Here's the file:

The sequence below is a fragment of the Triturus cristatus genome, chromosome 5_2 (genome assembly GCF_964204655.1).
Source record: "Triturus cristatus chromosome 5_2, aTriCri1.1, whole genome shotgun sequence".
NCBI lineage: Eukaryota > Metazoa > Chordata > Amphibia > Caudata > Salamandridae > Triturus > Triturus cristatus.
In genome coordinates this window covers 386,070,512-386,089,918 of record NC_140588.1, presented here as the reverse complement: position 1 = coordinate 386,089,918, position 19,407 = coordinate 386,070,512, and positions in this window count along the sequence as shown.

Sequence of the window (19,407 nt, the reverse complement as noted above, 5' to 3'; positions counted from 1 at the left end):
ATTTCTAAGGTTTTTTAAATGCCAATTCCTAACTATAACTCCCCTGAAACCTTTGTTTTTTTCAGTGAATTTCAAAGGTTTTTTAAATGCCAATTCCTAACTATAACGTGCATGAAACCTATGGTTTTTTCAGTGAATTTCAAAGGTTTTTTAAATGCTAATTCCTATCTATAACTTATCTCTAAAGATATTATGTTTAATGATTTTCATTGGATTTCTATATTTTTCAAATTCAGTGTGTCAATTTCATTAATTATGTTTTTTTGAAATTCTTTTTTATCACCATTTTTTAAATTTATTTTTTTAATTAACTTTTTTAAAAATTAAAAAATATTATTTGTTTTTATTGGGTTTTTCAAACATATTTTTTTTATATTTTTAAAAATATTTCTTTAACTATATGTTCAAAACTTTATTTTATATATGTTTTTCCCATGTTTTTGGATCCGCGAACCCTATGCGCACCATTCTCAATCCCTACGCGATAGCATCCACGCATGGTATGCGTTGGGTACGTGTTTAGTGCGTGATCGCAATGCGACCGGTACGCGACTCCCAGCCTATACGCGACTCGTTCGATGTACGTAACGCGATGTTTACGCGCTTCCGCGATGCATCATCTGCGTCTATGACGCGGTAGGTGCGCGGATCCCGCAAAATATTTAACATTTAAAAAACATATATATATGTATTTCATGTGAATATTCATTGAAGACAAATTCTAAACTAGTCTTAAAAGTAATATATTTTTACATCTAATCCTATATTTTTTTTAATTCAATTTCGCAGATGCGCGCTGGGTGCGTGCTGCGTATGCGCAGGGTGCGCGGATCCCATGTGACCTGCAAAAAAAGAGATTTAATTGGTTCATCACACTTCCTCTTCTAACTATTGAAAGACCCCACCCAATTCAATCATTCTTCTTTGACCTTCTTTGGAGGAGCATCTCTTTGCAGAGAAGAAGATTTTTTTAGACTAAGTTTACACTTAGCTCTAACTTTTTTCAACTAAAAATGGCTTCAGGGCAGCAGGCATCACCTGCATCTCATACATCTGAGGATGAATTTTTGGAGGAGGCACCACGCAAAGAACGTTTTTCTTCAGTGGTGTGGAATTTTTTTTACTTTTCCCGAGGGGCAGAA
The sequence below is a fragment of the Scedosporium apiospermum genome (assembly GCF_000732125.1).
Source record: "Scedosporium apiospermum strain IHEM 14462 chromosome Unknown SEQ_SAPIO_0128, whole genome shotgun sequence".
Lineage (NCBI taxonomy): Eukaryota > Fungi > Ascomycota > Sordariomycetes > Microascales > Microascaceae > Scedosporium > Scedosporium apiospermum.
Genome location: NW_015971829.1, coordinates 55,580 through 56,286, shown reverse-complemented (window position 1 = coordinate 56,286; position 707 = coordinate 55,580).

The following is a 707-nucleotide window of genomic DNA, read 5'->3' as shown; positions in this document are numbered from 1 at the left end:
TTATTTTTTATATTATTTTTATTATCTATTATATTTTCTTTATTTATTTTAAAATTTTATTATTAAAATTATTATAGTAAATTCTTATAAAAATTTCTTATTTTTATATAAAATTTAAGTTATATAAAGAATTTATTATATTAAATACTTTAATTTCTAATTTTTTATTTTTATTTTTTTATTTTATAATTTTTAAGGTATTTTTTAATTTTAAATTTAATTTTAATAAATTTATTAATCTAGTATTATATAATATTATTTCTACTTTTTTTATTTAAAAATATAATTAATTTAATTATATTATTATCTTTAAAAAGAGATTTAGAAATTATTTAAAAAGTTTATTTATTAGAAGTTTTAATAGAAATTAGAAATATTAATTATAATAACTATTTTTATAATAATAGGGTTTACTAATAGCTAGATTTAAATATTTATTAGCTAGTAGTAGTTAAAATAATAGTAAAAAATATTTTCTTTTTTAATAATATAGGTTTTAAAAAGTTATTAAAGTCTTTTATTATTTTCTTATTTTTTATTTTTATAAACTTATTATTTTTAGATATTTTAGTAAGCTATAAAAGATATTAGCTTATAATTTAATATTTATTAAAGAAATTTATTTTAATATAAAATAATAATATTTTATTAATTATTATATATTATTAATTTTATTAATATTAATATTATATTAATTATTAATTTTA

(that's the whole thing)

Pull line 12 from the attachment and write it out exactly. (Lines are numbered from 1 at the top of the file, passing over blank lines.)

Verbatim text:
TTATTTTTTATATTATTTTTATTATCTATTATATTTTCTTTATTTATTTTAAAATTTTATTATTAAAATTATTATAGTAAATTCTTATAAAAATTTCTTATTTTTATATAAAATTTAAGTTATATAAAGAATTTATTATATTAAATACTTTAATTTCTAATTTTTTATTTTTATTTTTTTATTTTATAATTTTTAAGGTATTTTTTAATTTTAAATTTAATTTTAATAAATTTATTAATCTAGTATTATATAATATTATTTCTACTTTTTTTATTTAAAAATATAATTAATTTAATTATATTATTATCTTTAAAAAGAGATTTAGAAATTATTTAAAAAGTTTATTTATTAGAAGTTTTAATAGAAATTAGAAATATTAATTATAATAACTATTTTTATAATAATAGGGTTTACTAATAGCTAGATTTAAATATTTATTAGCTAGTAGTAGTTAAAATAATAGTAAAAAATATTTTCTTTTTTAATAATATAGGTTTTAAAAAGTTATTAAAGTCTTTTATTATTTTCTTATTTTTTATTTTTATAAACTTATTATTTTTAGATATTTTAGTAAGCTATAAAAGATATTAGCTTATAATTTAATATTTATTAAAGAAATTTATTTTAATATAAAATAATAATATTTTATTAATTATTATATATTATTAATTTTATTAATATTAATATTATATTAATTATTAATTTTA